Efforts to save our wildlife date back to the 1800s, but gained unstoppable momentum in the 20th century.
By Janet Hunt
Picture it: a forest grove, the air full of the calls of tui, bellbird and stitchbird as they compete for nectar, where robin and saddleback forage in leaf litter by day and kiwi take the night shift, where kokako splash in a drinking trough in front of your wondering eyes and takahe browse like large blue hens below the lighthouse. Rare brown teal duck and dive on a small dam, while around the coast, little blue penguins shack up for the day.
This is the open sanctuary, Tiritiri Matangi Island: those who visit – and everyone should at least once – fall under its spell. It’s the most accessible glimpse we have of how this land may once have been, with a truly extraordinary roll call of endangered creatures.
It took 85 million years for the islands we call Aotearoa/New Zealand to edge away from the Gondwana landmass and raft across the Pacific, carrying its precious cargo of plants and critters – lizards and other reptiles, amphibians, invertebrates, a few bats and a grand contingent of birds.
When the first humans pulled up their waka and stepped ashore some 700 years ago, they found an ecological Eden, cloaked largely in forest, its inhabitants a diverse company that had evolved – feather, carapace and claw – according to only one precept: survival of the fittest. Nature called the shots. There was nothing else like it on Earth.
Many of those inhabitants are no longer around, some known to us only through archaeological evidence. Those first humans saw to that. Not only were they heedless harvesters of the large, often flightless and helpless birdlife, they also used fire as a hunting and agricultural strategy, destroying 30 per cent of forest cover, particularly in the east of the main islands. Further, their animal companions, kuri, the Polynesian dog, and kiore, the Pacific rat, devastated small birds and other creatures. Within a mere 100 years, 30 bird species were gone for good and others were in rapid retreat.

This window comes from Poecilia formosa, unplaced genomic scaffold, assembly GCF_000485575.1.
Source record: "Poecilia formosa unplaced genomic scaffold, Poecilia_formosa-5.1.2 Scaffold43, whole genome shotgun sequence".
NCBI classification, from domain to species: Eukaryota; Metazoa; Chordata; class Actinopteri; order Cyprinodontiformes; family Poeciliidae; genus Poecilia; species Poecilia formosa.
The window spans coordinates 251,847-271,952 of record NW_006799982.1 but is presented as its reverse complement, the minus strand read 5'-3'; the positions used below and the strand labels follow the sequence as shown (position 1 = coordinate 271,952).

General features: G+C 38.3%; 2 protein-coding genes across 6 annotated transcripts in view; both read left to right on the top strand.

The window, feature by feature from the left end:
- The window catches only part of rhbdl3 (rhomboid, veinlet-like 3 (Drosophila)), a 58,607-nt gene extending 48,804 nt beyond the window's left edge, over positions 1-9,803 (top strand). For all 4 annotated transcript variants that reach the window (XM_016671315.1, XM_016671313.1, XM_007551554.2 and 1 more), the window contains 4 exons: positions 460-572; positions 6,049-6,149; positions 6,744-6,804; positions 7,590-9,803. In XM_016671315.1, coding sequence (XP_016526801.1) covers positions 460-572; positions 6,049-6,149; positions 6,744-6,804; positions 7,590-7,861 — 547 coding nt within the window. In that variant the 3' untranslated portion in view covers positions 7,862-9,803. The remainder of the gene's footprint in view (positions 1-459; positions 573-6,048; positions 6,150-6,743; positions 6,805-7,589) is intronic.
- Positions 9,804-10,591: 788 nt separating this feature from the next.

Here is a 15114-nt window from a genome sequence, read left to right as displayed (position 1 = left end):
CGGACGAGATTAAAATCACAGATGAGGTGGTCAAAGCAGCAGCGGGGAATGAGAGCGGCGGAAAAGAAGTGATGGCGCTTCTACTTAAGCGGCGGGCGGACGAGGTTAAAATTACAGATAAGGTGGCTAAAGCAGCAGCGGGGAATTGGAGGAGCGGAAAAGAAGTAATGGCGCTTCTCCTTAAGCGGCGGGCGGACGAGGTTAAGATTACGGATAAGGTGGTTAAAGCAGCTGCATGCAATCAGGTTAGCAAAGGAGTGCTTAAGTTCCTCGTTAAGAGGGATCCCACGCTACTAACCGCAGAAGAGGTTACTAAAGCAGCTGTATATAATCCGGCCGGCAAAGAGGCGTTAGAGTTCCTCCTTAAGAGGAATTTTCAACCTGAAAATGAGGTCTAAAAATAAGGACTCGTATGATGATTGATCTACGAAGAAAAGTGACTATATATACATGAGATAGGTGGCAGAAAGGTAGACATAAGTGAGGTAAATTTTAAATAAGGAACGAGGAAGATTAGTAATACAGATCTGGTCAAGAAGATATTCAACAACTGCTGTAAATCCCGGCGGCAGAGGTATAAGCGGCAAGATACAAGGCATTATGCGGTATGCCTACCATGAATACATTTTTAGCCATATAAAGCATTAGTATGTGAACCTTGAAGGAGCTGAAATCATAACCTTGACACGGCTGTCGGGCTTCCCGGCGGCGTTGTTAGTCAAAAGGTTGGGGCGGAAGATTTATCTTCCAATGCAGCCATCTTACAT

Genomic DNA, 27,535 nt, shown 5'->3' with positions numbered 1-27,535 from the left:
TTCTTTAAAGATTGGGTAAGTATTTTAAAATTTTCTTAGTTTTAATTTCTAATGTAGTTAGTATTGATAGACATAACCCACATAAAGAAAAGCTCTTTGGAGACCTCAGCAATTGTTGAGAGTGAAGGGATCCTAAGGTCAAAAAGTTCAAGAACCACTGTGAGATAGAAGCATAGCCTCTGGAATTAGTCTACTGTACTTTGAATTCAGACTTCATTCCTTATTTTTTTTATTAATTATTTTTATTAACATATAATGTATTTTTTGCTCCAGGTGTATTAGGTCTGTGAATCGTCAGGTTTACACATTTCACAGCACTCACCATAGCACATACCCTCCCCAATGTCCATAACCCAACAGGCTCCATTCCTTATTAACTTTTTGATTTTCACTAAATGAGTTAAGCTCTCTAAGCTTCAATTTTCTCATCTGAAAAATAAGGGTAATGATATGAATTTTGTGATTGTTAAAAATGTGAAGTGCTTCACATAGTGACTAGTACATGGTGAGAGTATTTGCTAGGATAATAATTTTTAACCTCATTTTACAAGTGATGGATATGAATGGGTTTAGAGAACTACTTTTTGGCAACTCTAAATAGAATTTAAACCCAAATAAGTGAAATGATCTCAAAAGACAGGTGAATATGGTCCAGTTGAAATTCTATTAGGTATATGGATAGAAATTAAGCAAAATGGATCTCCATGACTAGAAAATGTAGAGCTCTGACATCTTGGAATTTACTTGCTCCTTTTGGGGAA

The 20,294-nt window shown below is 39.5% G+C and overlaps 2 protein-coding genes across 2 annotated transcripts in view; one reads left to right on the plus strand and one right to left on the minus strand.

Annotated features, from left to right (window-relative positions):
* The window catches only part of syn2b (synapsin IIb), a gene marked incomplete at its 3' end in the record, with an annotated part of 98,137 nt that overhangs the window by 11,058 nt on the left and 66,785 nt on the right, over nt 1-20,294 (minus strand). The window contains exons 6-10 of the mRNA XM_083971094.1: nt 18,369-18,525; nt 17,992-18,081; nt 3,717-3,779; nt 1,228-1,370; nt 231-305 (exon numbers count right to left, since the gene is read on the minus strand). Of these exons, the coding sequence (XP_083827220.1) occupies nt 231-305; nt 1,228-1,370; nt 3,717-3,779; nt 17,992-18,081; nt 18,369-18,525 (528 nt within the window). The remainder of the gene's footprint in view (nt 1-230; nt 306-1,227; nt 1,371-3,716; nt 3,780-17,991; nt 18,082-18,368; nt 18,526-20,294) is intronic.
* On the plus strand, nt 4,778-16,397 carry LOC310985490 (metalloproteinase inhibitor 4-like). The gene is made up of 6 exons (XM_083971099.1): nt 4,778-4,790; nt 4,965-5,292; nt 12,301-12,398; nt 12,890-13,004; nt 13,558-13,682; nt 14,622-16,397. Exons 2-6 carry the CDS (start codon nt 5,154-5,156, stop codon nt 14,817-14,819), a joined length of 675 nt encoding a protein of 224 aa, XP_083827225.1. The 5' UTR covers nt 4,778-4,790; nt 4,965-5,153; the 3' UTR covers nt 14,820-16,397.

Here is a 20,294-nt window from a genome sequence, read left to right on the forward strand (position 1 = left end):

The second invasion was even more lethal. Lowland landscapes were obliterated by Europeans keen to recreate the world they left behind. Habitats were modified or destroyed as forests, plains and wetlands were replaced by farms, roads and urban centres while a massive complement of not only domestic animals but also hangers-on including rabbits, hares, deer, pigs, possums, two more species of rat, mice, three species of mustelid, cats, dogs and hedgehogs munched and chewed their way through the countryside. As late as the 1960s, species were still going extinct, while others wavered on the brink.
Offshore islands saved the day. Their relative inaccessibility made them last bastions for some remnant species and retreats to which others could be safely moved. In the late 1800s Hauturu/Little Barrier, Kapiti and Resolution islands were accorded reserve status, and while Resolution failed when it was infiltrated by long-distance swimmers – stoats – Hauturu and Kapiti ultimately became our oldest, most valued sanctuaries.
Throughout the 20th century, with gathering momentum and increasing success, offshore islands were lifeboats: where necessary, as on Tiritiri Matangi, grazing animals and pest plants were removed and the forest replanted. Then began the painstaking task of rebuilding endangered populations.
It was logical that the next step would be a mere hop across the water to the creation of predator-free mainland islands, some fortified by fences and others simply under continuous control by trapping and toxins.
People of the Wildlife Service and later, people from the Department of Conservation, are major figures – heroes – in this story, but they are not alone. For each and every refuge, and there are too many to name here, dedicated individuals and groups do the hard yards, raising funds, walking traplines, counting bird calls and monitoring outcomes, applying for funding and organising species translocations . . . the list goes on.
Technology is increasingly part of the picture, with more and more sophisticated strategies for targeting predators. At the same time, there is growing support from philanthropic sources and finally, this year, the government joined the party with commitment to predator-free status by 2050.
It’s a huge goal with a prize beyond price. There’s much yet to be done, but things are on the up. On Tiritiri Matangi and in all the sanctuaries, onshore and off, spring is in the air; tui are dogfighting over territory and kereru are beginning to display. A new dawn is coming.
– Janet Hunt is the co-author of the book Paradise Save